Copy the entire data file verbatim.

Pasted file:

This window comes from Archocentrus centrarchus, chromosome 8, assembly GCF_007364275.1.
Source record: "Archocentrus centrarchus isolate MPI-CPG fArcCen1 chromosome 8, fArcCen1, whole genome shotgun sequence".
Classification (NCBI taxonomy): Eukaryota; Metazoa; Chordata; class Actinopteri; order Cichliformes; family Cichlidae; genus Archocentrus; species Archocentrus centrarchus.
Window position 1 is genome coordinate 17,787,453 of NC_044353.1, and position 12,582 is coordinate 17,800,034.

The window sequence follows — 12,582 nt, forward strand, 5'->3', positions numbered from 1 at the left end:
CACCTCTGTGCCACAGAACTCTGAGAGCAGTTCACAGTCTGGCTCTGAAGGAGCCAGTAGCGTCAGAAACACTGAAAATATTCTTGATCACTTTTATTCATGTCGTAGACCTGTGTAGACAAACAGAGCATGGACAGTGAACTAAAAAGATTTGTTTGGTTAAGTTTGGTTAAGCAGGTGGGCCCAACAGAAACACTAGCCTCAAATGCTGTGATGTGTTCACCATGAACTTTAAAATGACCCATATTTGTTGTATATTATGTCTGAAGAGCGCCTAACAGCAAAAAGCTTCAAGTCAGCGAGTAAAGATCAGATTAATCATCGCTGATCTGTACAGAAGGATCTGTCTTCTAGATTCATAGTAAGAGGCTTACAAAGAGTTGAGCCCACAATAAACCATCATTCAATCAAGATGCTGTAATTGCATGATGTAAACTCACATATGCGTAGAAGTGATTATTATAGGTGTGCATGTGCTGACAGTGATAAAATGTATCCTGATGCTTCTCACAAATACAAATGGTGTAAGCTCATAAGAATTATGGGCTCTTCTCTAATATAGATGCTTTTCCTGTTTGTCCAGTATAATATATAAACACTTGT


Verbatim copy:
This window comes from Archocentrus centrarchus, chromosome 8, assembly GCF_007364275.1.
Source record: "Archocentrus centrarchus isolate MPI-CPG fArcCen1 chromosome 8, fArcCen1, whole genome shotgun sequence".
Classification (NCBI taxonomy): Eukaryota; Metazoa; Chordata; class Actinopteri; order Cichliformes; family Cichlidae; genus Archocentrus; species Archocentrus centrarchus.
Window position 1 is genome coordinate 17,787,453 of NC_044353.1, and position 12,582 is coordinate 17,800,034.

The window sequence follows — 12,582 nt, forward strand, 5'->3', positions numbered from 1 at the left end:
CACCTCTGTGCCACAGAACTCTGAGAGCAGTTCACAGTCTGGCTCTGAAGGAGCCAGTAGCGTCAGAAACACTGAAAATATTCTTGATCACTTTTATTCATGTCGTAGACCTGTGTAGACAAACAGAGCATGGACAGTGAACTAAAAAGATTTGTTTGGTTAAGTTTGGTTAAGCAGGTGGGCCCAACAGAAACACTAGCCTCAAATGCTGTGATGTGTTCACCATGAACTTTAAAATGACCCATATTTGTTGTATATTATGTCTGAAGAGCGCCTAACAGCAAAAAGCTTCAAGTCAGCGAGTAAAGATCAGATTAATCATCGCTGATCTGTACAGAAGGATCTGTCTTCTAGATTCATAGTAAGAGGCTTACAAAGAGTTGAGCCCACAATAAACCATCATTCAATCAAGATGCTGTAATTGCATGATGTAAACTCACATATGCGTAGAAGTGATTATTATAGGTGTGCATGTGCTGACAGTGATAAAATGTATCCTGATGCTTCTCACAAATACAAATGGTGTAAGCTCATAAGAATTATGGGCTCTTCTCTAATATAGATGCTTTTCCTGTTTGTCCAGTATAATATATAAACACTTGT